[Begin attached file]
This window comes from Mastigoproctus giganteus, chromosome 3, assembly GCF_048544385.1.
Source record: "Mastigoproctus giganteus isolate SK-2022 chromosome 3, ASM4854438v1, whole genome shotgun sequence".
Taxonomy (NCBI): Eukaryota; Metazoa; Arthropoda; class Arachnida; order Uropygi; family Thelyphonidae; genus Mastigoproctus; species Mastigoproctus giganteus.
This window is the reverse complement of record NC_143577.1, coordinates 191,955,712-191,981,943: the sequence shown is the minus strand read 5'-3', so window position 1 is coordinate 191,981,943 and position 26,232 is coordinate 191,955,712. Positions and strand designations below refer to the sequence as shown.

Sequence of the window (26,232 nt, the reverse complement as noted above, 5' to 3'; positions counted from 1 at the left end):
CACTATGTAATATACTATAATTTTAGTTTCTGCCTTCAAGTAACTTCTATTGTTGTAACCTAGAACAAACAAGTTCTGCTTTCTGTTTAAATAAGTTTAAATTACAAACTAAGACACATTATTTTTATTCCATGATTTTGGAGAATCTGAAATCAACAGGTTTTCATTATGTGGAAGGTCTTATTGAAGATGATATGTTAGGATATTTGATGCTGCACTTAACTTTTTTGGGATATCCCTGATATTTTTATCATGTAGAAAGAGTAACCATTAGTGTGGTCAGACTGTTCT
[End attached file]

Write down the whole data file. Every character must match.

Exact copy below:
This window comes from Mastigoproctus giganteus, chromosome 3, assembly GCF_048544385.1.
Source record: "Mastigoproctus giganteus isolate SK-2022 chromosome 3, ASM4854438v1, whole genome shotgun sequence".
Taxonomy (NCBI): Eukaryota; Metazoa; Arthropoda; class Arachnida; order Uropygi; family Thelyphonidae; genus Mastigoproctus; species Mastigoproctus giganteus.
This window is the reverse complement of record NC_143577.1, coordinates 191,955,712-191,981,943: the sequence shown is the minus strand read 5'-3', so window position 1 is coordinate 191,981,943 and position 26,232 is coordinate 191,955,712. Positions and strand designations below refer to the sequence as shown.

Sequence of the window (26,232 nt, the reverse complement as noted above, 5' to 3'; positions counted from 1 at the left end):
CACTATGTAATATACTATAATTTTAGTTTCTGCCTTCAAGTAACTTCTATTGTTGTAACCTAGAACAAACAAGTTCTGCTTTCTGTTTAAATAAGTTTAAATTACAAACTAAGACACATTATTTTTATTCCATGATTTTGGAGAATCTGAAATCAACAGGTTTTCATTATGTGGAAGGTCTTATTGAAGATGATATGTTAGGATATTTGATGCTGCACTTAACTTTTTTGGGATATCCCTGATATTTTTATCATGTAGAAAGAGTAACCATTAGTGTGGTCAGACTGTTCT